17 October 2019

'Cor ad cor loquitur - Heart speaks to heart.' Sunday Reflections, 29th Sunday in Ordinary Time, Year C

Moses, Michelangelo [Web Gallery of Art]
(First Reading, Exodus 17:8-13)

Readings (New American Bible: Philippines, USA)

Readings (Jerusalem Bible: Australia, England & Wales, India [optional], Ireland, New Zealand, Pakistan, Scotland, South Africa)

Gospel Luke 18:1-8 (New Revised Standard Version, Anglicised Catholic Edition, Canada)  

Then Jesus told them a parable about their need to pray always and not to lose heart. He said, ‘In a certain city there was a judge who neither feared God nor had respect for people. In that city there was a widow who kept coming to him and saying, “Grant me justice against my opponent.” For a while he refused; but later he said to himself, “Though I have no fear of God and no respect for anyone, yet because this widow keeps bothering me, I will grant her justice, so that she may not wear me out by continually coming.”’ And the Lord said, ‘Listen to what the unjust judge says. And will not God grant justice to his chosen ones who cry to him day and night? Will he delay long in helping them? I tell you, he will quickly grant justice to them. And yet, when the Son of Man comes, will he find faith on earth?’

Luke 8:1-8 in Filipino Sign Language

John Henry Cardinal Newman
Sir John Everett Millais [Wikipedia]

The Opening Prayer in today’s Mass starts with these words: Almighty ever-living God, grant that we may always conform our will to yours and serve your majesty in sincerity of heart . . .

This prayer is a synopsis, a summary of what the Christian life is: following Jesus and, with him, submitting our own will to the will of the Father., as Jesus himself did. In John 6:38 Jesus tells us: I have come down from heaven, not to do my own will, but the will of him who sent me.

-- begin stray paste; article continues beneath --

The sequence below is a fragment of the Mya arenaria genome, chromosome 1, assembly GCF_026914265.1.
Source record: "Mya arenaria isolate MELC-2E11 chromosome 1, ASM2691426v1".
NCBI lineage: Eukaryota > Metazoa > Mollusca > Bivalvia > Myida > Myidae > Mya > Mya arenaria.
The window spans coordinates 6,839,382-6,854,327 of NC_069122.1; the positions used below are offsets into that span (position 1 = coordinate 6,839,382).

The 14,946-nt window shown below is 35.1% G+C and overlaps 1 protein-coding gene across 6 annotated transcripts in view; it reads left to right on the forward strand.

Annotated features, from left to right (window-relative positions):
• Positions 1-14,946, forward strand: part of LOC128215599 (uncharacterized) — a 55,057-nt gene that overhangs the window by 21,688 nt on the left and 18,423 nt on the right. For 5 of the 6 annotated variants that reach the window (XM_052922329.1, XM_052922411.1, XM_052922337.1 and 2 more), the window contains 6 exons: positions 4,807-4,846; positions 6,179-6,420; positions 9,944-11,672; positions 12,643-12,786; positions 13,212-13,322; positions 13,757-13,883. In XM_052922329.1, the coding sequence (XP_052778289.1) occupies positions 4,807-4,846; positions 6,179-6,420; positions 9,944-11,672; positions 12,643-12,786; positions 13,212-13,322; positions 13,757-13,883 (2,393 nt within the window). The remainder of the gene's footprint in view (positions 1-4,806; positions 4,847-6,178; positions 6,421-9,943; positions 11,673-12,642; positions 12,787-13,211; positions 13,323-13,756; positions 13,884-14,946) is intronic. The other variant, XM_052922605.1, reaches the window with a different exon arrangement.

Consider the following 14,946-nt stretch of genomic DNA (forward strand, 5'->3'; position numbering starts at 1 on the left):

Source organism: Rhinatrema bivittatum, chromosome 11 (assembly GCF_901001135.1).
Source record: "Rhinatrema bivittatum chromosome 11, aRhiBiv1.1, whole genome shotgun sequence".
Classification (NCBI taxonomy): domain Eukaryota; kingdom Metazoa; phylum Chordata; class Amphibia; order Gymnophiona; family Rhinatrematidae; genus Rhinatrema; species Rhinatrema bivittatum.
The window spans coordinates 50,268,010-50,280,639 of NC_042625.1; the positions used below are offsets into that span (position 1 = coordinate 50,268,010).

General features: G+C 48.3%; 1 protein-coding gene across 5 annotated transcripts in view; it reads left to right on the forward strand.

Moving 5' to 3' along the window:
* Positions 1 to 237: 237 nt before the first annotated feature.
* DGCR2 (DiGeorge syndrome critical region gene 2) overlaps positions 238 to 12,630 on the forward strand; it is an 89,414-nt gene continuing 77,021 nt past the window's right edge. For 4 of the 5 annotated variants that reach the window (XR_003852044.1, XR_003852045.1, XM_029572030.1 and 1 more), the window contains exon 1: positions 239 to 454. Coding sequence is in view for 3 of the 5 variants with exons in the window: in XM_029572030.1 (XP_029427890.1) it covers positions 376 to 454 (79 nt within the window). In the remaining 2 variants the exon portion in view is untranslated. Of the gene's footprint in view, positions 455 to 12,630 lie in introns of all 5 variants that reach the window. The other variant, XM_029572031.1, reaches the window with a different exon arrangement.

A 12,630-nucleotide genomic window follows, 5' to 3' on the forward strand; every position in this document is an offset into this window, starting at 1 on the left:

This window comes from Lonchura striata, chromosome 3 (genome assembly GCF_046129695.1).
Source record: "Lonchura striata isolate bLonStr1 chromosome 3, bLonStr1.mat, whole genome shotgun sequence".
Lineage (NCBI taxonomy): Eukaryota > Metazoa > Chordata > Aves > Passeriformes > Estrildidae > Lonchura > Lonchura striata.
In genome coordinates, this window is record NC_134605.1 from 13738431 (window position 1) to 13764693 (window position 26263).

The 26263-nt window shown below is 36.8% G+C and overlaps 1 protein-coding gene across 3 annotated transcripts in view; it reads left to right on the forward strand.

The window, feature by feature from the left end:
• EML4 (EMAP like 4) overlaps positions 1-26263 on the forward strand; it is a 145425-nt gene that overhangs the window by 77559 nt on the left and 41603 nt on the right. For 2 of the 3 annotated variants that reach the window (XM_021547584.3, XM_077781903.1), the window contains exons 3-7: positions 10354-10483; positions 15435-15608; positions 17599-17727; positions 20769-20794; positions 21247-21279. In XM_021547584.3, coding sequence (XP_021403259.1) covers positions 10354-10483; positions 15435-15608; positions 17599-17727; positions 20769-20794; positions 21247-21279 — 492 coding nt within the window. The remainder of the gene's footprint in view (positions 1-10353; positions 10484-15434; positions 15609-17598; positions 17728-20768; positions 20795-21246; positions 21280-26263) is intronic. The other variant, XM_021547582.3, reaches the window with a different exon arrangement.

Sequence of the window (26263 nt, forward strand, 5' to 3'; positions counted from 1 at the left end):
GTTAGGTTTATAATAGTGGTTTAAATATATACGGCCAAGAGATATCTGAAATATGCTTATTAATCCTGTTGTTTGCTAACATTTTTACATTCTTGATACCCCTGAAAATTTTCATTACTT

We receive the gift of faith through baptism and God nourishes that faith through the Holy Sacrifice of the Mass and the sacraments. We cooperate with God when we pray.

The First Reading and the Gospel today are specifically about prayer. Moses prays for the Hebrew soldiers as they battle with the Amalekites. He holds his arms outstretched as he prays, Aaron and Hur supporting them. Jesus in the gospel invites us to continually pray for our needs and assures us that God will hear us and respond: Will not God then secure the rights of his chosen ones who call out to him day and night? (18:7).

St John Henry Newman's Coat of Arms [Wikipedia]

Our baptism and our prayer bring us into relationship with a loving God. Last Sunday Pope Francis canonised St John Henry Newman whose motto as a cardinal was Cor ad cor loquitur – Heart speaks to heart. This goes right to the heart of the Christian life in every sense. Pope Benedict spoke beautifully about this at the Mass during which Cardinal Newman was beatified in Birmingham on 19 September 2010: 

Cardinal Newman’s motto, Cor ad cor loquitur, or ‘Heart speaks unto heart’, gives us an insight into his understanding of the Christian life as a call to holiness, experienced as the profound desire of the human heart to enter into intimate communion with the Heart of God. He reminds us that faithfulness to prayer gradually transforms us into the divine likeness. As he wrote in one of his many fine sermons, ‘a habit of prayer, the practice of turning to God and the unseen world in every season, in every place, in every emergency – prayer, I say, has what may be called a natural effect in spiritualizing and elevating the soul. A man is no longer what he was before; gradually … he has imbibed a new set of ideas, and become imbued with fresh principles’.